Through this whole process, I learned that much is required of those victimized, while little is asked of sex offenders. When my husband began to spin his story, it was received with affirmations of how courageous he was. He was even placed on the worship team within a few months of his confessions.

In contrast, I was expected to never be angry, bitter, or wrestle with forgiveness. I needed to heal quickly and quietly. And, of course, I couldn’t ever question his “recovery.” His was a wondrous redemption story, and to question his trustworthiness was to question God’s work in his life.

This is, quite simply, the natural result of evangelical teachings about repentance and forgiveness—or at least, with the evangelical teachings I was taught growing up. (If there are evangelicals who find different ways to understand these passages, I’d be interested in hearing more, because these passages are in sorry need of reinterpretation!)

The offender need only repent. That’s it. If he repents, his slate is wiped clean. The victim must forgive, and that means never being angry, never being bitter, and getting over what happened post haste.

And of course, the problems run even deeper, because there is the victim blaming.

This from the article on Bob Jones University:

In their many sessions, Sarah said Berg fixated on her “sin,” and then blamed her when she failed to “get better.” She said Berg told her that she needed to repent of any pleasure she experienced during her abuse. Since BJU doesn’t recognize psychiatric concepts like post-traumatic stress disorder, she said she was also told that she was choosing her trauma symptoms.

“I remember her looking at me and saying, ‘You know that the nightmares are your own fault, because you’re choosing to replay pornographic thoughts in your mind,’” she said.

Blogger Maureen, too, dealt with victim blaming when her husband was outed and tried for child molesting:

And because of their fear, they needed someone to blame; turns out that someone was me. If they could identify something I did wrong, something that they wouldn’t do, then their families were safe from harm. I was accused of everything from not being submissive enough to being sexually frigid.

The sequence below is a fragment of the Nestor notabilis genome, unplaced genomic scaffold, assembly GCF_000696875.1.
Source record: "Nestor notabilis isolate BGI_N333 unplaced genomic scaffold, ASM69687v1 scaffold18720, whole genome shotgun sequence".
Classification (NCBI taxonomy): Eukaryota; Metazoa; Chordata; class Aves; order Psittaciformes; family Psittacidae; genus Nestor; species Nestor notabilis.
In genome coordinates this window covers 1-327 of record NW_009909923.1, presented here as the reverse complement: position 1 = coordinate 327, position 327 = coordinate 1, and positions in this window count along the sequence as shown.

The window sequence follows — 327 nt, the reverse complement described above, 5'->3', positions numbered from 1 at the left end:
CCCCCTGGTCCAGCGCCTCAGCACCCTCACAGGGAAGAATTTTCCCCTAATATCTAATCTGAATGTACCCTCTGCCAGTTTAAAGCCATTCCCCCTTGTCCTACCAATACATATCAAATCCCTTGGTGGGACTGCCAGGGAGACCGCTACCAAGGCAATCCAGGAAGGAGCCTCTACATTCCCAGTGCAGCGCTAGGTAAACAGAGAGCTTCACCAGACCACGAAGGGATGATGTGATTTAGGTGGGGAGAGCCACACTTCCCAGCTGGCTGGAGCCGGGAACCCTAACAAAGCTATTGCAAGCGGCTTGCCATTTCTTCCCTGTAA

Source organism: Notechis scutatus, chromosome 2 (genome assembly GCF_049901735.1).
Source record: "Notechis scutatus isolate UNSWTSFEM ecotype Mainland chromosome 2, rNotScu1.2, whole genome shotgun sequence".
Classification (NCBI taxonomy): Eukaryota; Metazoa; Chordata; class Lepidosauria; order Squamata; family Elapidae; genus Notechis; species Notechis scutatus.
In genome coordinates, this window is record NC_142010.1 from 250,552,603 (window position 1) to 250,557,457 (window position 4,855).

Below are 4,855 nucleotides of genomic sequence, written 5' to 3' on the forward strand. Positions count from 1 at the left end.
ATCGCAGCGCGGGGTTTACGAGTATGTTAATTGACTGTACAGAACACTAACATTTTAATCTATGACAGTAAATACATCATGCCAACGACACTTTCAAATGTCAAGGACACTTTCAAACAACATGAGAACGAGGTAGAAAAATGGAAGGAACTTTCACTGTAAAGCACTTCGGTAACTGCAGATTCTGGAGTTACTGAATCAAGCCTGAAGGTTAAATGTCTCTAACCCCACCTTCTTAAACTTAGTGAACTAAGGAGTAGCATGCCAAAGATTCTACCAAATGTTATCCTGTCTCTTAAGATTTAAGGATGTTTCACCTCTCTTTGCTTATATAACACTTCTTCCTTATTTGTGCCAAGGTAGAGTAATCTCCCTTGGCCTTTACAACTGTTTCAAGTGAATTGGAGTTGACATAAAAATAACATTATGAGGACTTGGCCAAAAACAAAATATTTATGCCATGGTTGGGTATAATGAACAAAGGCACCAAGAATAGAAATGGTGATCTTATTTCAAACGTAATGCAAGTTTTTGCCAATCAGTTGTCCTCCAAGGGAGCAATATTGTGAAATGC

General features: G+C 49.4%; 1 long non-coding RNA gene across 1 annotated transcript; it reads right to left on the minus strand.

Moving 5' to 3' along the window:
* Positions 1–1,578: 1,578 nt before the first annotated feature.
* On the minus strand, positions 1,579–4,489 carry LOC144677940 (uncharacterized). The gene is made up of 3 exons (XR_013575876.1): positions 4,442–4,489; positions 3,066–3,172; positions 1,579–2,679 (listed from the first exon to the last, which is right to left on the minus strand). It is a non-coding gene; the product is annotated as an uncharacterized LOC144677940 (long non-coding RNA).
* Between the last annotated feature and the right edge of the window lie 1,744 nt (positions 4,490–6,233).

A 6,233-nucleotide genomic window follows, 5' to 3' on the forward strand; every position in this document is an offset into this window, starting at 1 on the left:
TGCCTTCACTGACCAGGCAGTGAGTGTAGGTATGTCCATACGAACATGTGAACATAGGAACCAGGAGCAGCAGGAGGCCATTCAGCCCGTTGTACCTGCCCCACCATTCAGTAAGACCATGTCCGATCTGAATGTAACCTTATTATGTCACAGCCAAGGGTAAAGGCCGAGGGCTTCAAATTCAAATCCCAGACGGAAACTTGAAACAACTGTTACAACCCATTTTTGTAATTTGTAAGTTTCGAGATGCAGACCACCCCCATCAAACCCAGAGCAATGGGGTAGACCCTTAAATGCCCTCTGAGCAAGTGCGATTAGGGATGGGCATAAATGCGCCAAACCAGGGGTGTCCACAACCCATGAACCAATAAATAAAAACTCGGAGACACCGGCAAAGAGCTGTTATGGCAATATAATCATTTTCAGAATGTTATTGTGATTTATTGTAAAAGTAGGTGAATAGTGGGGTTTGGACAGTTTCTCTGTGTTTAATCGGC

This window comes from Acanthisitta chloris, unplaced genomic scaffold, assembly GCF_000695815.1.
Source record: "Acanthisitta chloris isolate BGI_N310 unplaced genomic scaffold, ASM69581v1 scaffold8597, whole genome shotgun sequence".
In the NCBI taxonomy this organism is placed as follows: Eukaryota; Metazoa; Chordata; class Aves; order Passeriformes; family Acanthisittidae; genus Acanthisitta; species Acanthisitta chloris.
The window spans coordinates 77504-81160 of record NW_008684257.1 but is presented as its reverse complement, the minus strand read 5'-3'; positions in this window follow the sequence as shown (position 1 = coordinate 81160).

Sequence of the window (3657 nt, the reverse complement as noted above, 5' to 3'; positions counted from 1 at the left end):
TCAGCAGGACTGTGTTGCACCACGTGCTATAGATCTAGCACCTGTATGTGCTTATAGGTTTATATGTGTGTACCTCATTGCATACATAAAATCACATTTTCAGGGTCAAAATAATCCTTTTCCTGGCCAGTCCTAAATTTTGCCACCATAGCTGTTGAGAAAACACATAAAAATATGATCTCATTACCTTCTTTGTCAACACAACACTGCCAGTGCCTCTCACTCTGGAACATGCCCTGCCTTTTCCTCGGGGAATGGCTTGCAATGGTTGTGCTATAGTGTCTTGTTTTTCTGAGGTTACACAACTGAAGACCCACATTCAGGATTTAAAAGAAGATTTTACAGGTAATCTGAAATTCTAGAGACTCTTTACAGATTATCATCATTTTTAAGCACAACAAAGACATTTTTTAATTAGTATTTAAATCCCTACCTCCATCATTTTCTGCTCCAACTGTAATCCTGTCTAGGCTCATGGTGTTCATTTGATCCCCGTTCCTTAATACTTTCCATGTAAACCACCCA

The same is true in another story from Bob Jones University:

Raised in a conservative Mennonite home in rural Ohio, Katie Landry was a sheltered kid. She hadn’t even held hands with a boy when, at age 19, she says her supervisor at her summer job raped her. Two years later, and desperate for help, she reported the abuse to the dean of students at her college.

“He goes, ‘Well, there’s always a sin under other sin. There’s a root sin,’” Landry remembers. “And he said, ‘We have to find the sin in your life that caused your rape.’ And I just ran.”

Landry ended up dropping out of college, and didn’t tell anyone else for five years.

Growing up in a culture of modesty, a culture where women were viewed as sexual temptresses who needed to cover up to protect the male mind, I’m not all that surprised by the victim blaming. In fact, I’d be surprised if there weren’t victim blaming. And as I look across the recent scandals to rock the conservative evangelical world, we’ve seen it again, and again, and again. If you are sexually abused, you probably had some role in inviting it, whether by being alone with him or by flirting or what have you—or so goes the argument.

And there, right there, some of the blame shifts from the offender to the victim.

Last year Boz Tjividijian, grandson of Billy Graham and founder of Godly Response to Abuse in the Christian Environment (GRACE), wrote that evangelicals have a bigger sexual abuse problem than the Catholic Church. Today, I can well believe it.